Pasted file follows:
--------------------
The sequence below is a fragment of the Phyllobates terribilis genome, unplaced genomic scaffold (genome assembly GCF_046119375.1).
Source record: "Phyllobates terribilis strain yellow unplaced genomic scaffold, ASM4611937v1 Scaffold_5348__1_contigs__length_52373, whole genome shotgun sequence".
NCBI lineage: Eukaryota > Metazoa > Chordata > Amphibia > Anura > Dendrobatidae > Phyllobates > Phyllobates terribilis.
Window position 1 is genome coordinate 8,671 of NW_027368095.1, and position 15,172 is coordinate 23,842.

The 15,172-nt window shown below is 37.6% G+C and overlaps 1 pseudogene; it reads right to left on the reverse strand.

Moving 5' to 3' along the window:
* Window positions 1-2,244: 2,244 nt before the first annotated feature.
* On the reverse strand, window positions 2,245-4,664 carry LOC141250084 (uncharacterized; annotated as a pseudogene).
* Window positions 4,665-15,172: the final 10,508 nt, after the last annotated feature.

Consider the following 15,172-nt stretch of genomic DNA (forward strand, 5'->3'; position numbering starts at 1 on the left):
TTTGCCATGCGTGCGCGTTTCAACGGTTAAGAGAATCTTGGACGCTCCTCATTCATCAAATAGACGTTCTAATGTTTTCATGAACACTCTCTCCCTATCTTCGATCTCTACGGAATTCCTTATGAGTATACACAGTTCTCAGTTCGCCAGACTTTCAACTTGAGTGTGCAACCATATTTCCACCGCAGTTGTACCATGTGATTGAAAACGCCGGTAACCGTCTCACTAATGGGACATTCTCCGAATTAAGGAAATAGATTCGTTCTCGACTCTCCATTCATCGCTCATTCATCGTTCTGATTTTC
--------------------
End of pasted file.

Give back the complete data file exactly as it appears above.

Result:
The sequence below is a fragment of the Phyllobates terribilis genome, unplaced genomic scaffold (genome assembly GCF_046119375.1).
Source record: "Phyllobates terribilis strain yellow unplaced genomic scaffold, ASM4611937v1 Scaffold_5348__1_contigs__length_52373, whole genome shotgun sequence".
NCBI lineage: Eukaryota > Metazoa > Chordata > Amphibia > Anura > Dendrobatidae > Phyllobates > Phyllobates terribilis.
Window position 1 is genome coordinate 8,671 of NW_027368095.1, and position 15,172 is coordinate 23,842.

The 15,172-nt window shown below is 37.6% G+C and overlaps 1 pseudogene; it reads right to left on the reverse strand.

Moving 5' to 3' along the window:
* Window positions 1-2,244: 2,244 nt before the first annotated feature.
* On the reverse strand, window positions 2,245-4,664 carry LOC141250084 (uncharacterized; annotated as a pseudogene).
* Window positions 4,665-15,172: the final 10,508 nt, after the last annotated feature.

Consider the following 15,172-nt stretch of genomic DNA (forward strand, 5'->3'; position numbering starts at 1 on the left):
TTTGCCATGCGTGCGCGTTTCAACGGTTAAGAGAATCTTGGACGCTCCTCATTCATCAAATAGACGTTCTAATGTTTTCATGAACACTCTCTCCCTATCTTCGATCTCTACGGAATTCCTTATGAGTATACACAGTTCTCAGTTCGCCAGACTTTCAACTTGAGTGTGCAACCATATTTCCACCGCAGTTGTACCATGTGATTGAAAACGCCGGTAACCGTCTCACTAATGGGACATTCTCCGAATTAAGGAAATAGATTCGTTCTCGACTCTCCATTCATCGCTCATTCATCGTTCTGATTTTC